Wikipedia contributors, “Janus (mythology),” Wikipedia, The Free Encyclopedia, http://en.wikipedia.org/w/index.php?title=Janus_%28mythology%29&oldid=180708812 (accessed December 31, 2007).

I suppose if we genea-bloggers lived in Roman times, we would worship Janus. He would make a wonderful god of genealogy! He could see the past and the future, and was celebrated at births, marriages, and other beginnings, events we celebrate as well. Like Janus, we are the keepers of the gates, doors, and hallways into our family histories; those entrusted with the keys. We are janitors–custodians–of the past for the generations that come after.

My post today is a reflection of my 2007 genealogy resolutions and a listing the ones for 2008. Like Janus, I am looking both directions at once. I had five goals for the year 2007, and much of my 2008 resolutions will be a continuance of them, while I have added a couple of new things as well. Here is my 2007 list, with comments on how I did:

1. To continue and to improve my process of recording my research, especially when I search online databases. I’ve done much better than I ever have in recording where I’ve been when searching online, but there still is room for improvement. My problem is impatience…I don’t want to slow myself down to record where I looked, and then I end up wasting time in the long run by repeating searches. I did create an Online Research Form to help me, and I resolve to do better in 2008.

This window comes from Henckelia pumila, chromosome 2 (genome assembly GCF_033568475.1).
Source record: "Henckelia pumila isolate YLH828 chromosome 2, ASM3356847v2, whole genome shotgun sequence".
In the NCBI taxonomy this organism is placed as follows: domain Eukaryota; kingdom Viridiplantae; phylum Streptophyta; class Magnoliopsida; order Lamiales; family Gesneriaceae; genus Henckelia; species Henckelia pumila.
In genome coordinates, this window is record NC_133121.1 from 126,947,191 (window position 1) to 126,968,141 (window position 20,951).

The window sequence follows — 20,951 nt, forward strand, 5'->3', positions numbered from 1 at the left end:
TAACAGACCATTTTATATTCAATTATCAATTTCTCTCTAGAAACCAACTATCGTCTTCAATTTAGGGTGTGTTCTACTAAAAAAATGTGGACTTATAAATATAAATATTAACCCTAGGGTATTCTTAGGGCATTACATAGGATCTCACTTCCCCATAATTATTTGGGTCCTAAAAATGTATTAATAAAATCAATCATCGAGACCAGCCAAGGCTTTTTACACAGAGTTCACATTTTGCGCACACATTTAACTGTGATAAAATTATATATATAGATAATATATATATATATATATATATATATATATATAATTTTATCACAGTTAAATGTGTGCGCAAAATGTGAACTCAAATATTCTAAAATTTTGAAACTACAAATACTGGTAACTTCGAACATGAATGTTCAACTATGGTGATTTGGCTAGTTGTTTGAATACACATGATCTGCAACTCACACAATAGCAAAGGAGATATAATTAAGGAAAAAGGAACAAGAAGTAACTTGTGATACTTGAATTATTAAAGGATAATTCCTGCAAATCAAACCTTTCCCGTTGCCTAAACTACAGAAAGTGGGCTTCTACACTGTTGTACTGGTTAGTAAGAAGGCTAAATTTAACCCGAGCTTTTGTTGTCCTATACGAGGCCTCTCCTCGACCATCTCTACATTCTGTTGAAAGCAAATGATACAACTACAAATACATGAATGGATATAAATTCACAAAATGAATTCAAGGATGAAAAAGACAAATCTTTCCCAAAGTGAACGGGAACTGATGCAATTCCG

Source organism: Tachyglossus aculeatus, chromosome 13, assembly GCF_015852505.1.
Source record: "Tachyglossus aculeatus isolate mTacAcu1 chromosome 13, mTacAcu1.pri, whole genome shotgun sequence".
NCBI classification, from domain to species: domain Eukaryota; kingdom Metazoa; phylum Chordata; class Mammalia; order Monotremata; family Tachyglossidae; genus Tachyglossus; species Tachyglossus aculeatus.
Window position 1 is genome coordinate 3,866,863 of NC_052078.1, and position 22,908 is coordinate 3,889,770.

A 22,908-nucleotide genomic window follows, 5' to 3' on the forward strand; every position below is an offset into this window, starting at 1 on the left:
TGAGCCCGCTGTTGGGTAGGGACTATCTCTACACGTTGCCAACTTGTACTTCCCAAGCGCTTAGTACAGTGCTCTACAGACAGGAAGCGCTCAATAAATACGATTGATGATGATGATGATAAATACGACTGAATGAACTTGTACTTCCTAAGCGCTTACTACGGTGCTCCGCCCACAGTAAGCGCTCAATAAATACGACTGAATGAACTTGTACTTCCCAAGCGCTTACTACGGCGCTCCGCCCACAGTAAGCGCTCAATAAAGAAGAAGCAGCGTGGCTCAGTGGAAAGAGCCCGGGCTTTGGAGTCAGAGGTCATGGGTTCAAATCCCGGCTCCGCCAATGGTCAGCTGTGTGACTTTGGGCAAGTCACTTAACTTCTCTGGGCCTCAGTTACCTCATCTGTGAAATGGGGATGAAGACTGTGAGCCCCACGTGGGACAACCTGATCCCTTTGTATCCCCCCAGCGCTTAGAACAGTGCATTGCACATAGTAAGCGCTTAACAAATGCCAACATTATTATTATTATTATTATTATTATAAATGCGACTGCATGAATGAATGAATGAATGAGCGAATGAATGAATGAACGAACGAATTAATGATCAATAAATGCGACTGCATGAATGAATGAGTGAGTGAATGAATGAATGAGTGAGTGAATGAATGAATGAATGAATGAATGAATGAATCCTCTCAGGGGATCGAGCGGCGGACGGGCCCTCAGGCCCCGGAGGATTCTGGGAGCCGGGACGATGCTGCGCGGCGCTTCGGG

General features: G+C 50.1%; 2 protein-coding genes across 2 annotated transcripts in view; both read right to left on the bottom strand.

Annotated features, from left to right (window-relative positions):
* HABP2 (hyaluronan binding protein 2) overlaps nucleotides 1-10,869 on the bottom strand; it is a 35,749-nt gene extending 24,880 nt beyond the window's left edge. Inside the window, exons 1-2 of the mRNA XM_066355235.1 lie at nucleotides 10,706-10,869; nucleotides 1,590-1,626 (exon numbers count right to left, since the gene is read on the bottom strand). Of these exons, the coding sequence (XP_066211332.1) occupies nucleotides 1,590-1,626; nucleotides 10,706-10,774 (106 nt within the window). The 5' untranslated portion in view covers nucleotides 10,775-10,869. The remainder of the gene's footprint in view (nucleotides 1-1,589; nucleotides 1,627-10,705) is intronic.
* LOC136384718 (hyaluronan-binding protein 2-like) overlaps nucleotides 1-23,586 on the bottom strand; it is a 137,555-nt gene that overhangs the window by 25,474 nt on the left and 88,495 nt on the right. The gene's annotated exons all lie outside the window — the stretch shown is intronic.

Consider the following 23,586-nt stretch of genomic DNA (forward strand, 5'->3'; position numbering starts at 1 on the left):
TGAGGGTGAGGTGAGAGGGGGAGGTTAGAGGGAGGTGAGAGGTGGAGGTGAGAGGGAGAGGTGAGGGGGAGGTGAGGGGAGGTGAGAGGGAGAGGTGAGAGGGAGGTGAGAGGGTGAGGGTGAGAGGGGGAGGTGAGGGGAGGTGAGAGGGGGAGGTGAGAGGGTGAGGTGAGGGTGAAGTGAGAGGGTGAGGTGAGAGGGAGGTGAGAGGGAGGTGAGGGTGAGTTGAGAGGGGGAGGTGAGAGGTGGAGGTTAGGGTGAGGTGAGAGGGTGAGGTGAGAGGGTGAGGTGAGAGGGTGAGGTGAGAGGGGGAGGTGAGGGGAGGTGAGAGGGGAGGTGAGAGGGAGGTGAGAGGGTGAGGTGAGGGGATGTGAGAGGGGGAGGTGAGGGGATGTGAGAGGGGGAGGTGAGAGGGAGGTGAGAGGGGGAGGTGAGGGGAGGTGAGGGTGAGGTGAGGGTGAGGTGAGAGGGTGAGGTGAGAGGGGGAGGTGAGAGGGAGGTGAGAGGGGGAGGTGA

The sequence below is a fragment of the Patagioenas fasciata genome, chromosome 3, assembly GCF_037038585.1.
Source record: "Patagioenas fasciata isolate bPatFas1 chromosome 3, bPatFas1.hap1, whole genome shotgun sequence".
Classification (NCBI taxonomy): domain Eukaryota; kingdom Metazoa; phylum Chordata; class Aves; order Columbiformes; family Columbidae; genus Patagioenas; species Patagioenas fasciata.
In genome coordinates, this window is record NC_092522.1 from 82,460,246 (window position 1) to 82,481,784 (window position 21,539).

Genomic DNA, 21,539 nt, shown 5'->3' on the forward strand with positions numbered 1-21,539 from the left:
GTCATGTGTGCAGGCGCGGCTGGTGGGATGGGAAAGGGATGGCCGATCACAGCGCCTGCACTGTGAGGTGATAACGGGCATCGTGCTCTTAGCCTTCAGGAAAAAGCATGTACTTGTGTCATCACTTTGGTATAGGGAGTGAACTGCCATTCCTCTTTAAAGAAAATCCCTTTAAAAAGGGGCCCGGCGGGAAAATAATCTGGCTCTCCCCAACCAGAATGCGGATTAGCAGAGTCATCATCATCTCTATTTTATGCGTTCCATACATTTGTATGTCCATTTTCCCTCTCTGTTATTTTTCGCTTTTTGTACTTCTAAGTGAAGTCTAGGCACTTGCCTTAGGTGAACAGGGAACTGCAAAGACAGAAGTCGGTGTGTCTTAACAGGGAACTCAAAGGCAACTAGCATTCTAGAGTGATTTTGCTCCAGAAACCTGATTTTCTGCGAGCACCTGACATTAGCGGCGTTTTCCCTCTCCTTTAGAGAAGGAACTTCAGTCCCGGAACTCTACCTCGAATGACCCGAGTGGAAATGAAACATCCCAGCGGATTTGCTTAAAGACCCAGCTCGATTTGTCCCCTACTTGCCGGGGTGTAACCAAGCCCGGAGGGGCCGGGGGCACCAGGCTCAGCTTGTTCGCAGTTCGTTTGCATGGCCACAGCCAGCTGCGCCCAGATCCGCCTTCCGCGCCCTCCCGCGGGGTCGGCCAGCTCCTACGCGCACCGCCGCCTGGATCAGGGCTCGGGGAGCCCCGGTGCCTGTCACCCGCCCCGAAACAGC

2. To cite my sources properly. It’s a lot of work, especially to go back and re-cite 20 years’ worth of information that I used to enter in note form on my computer. I give myself an A on this resolution, as far as my databases went. I used my RootsMagic citation wizard a lot this year and went back and started re-entering (or entering for the first time) my sources. There’s still much work ahead, but the acquisition of Evidence Explained! was a bonus for my genealogical toolbox. I do need to make sure that I cite my sources correctly on this blog, and go back and cite old posts.

3. To photograph and log my genealogical “treasures,” items that have once belonged to my ancestors and late relatives. Hmm…I kind of forgot about this one. I was going to have a private blog to log the treasures, but I think Tim Abbott’s Cabinet of Curiosities is going to be a good way to record these. Scanfest is also a part of this. I’ll renew this resolution as well.

4. To begin to slowly change my hard copy files from a file folder system to a notebook system, using archival-safe, acid-free page protectors. Nope. This one was a dud. It was expensive, time-consuming, and an inefficient way for me to store and access my records. I started to keep my HOEKSTRA materials this way, and although it looked very good and professional, it just was plain awkward. My original plan was to prepare materials for a possible book, but I’ve got too much research ahead of me to do any near publishing. I’ve decided to stick with file folders for all my family lines, and I’ve been implementing Sharon DeBartolo Carmack’s system explained in Organizing Your Family History Search. RootsMagic allows me to color code family lines, and I’m using colored folders for my files: blue for my dad’s lines, red for Mom’s, and green and yellow respectively for my father- and mother-in-law’s lines. Also, orange is for my maternal step-grandfather’s family and purple is for my paternal grandmother’s adoptive family lines. So while the original resolution didn’t work, its alternative has.